David Bourget (Western Ontario)
David Chalmers (ANU, NYU)
Rafael De Clercq
Jack Alan Reynolds
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Consciousness and Cognition 6 (2-3):308-327 (1997)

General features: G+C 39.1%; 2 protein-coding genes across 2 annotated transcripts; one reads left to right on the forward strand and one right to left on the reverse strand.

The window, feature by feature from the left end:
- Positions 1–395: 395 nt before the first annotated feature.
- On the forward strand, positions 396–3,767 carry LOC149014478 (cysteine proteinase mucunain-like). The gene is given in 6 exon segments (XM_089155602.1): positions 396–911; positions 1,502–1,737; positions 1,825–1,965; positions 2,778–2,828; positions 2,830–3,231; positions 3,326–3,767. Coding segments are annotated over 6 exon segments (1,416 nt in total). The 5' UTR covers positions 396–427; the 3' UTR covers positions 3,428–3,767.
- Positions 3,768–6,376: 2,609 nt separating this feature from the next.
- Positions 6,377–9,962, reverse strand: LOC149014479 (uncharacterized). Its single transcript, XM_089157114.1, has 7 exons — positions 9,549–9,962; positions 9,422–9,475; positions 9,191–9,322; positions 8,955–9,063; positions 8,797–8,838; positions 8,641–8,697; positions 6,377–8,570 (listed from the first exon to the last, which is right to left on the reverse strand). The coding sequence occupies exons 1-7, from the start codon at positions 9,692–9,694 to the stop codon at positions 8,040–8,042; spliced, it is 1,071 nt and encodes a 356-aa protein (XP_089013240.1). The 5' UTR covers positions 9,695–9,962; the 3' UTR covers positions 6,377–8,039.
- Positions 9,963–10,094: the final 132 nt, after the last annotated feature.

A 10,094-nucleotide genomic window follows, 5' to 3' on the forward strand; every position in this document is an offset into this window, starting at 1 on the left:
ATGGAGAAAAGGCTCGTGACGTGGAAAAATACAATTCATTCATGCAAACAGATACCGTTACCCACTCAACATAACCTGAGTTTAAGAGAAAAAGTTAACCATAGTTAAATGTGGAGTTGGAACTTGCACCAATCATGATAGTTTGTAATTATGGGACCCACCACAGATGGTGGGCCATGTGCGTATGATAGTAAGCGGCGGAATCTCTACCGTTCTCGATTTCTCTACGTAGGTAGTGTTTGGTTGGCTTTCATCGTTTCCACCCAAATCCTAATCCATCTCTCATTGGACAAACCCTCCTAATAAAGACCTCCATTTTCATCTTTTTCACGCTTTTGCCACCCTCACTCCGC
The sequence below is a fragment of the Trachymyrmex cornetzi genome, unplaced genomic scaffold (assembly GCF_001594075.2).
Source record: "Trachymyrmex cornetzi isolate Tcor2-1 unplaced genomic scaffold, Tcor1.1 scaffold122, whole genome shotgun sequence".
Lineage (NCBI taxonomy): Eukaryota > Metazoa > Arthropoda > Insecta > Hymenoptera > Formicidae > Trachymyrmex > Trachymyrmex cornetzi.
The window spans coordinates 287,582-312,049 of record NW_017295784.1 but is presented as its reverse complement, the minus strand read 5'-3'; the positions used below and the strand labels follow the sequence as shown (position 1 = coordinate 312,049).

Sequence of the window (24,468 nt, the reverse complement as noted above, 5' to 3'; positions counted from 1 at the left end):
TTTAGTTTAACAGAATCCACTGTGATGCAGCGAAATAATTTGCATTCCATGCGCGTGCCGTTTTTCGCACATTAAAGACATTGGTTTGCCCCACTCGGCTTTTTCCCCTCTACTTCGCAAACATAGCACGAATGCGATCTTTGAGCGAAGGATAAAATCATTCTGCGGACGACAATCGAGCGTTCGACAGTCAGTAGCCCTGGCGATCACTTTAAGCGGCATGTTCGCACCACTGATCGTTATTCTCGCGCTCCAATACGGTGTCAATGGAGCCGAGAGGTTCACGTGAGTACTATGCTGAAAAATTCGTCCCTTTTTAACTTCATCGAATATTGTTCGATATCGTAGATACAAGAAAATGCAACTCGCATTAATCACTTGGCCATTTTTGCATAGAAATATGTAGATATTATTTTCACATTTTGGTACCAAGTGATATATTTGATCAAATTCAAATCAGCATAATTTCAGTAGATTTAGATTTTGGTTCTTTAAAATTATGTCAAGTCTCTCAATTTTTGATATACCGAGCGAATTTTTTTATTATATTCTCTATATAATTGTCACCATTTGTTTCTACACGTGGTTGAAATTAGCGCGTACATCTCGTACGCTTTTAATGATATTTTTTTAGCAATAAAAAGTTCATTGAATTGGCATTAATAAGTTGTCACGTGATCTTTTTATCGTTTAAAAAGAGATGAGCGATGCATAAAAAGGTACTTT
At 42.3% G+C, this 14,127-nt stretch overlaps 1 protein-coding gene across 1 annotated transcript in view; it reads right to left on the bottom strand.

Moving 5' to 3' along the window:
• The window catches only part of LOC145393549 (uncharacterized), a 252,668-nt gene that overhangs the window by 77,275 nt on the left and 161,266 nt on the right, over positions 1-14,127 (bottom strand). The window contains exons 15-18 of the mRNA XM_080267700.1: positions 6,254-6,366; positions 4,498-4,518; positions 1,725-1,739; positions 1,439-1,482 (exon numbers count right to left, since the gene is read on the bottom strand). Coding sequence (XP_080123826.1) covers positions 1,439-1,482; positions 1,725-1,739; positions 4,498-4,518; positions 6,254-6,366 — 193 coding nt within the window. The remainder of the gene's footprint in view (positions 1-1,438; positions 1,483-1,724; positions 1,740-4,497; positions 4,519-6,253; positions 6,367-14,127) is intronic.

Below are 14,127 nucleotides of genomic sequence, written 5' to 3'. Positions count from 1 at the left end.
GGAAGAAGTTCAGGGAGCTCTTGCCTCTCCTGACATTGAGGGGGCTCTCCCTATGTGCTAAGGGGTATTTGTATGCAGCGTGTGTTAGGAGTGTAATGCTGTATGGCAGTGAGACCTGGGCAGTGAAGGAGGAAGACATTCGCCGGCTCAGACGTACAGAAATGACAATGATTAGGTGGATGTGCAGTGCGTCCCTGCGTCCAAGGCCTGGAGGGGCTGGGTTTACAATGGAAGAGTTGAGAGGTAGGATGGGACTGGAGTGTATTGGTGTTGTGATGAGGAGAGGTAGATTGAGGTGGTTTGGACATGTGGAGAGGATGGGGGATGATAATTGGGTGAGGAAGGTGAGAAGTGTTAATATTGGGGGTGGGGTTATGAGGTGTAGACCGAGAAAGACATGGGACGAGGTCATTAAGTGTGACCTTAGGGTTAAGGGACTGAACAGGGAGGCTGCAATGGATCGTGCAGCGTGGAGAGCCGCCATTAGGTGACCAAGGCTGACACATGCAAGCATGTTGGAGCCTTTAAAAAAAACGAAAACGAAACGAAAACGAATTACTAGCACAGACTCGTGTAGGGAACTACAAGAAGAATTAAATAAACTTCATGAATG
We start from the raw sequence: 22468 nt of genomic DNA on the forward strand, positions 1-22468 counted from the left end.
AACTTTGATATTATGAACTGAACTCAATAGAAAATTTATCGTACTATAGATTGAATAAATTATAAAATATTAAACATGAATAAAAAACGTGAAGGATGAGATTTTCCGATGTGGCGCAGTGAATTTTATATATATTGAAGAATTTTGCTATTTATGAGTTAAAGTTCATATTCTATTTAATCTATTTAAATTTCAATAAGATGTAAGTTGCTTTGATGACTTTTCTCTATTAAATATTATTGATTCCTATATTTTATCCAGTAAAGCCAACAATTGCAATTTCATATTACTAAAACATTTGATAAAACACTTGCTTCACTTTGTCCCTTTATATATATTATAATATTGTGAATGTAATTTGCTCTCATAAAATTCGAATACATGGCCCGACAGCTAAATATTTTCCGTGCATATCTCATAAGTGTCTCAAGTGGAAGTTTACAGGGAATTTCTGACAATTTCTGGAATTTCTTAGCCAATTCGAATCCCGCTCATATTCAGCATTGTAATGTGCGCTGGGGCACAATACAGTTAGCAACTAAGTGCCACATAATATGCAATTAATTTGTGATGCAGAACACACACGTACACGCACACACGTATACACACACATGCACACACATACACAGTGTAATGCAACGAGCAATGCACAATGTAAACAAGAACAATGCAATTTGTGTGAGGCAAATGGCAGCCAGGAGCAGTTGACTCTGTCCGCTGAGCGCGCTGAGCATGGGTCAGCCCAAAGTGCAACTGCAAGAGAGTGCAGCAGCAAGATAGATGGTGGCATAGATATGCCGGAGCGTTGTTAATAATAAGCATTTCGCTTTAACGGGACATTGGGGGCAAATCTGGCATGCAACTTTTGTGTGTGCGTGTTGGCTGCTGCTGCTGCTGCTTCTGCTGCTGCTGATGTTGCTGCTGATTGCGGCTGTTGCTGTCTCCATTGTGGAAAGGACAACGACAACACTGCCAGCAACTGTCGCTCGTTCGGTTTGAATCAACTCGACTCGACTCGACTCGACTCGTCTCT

Priming effects have been used widely as a tool to study attentional processes. However, inferences regarding attention depend on how priming effects are interpreted. In the case of negative priming, an activation-based framework for interpreting priming suggests that attention inhibits the representation of prime distractors and that this inhibition is measured in performance to subsequent probes. Data summarized in this article point out that negative priming does not depend on selection of one of two primes and that attentional influences during retrieval play an important role in determining negative priming. Also, two experiments are described that demonstrate a correlation between priming effects and knowledge of the relation between primes and probes. We suggest that negative priming is not determined directly by a process of ignoring, but instead occurs because a repeated probe is less temporally distinct when ignored as a prime than when attended
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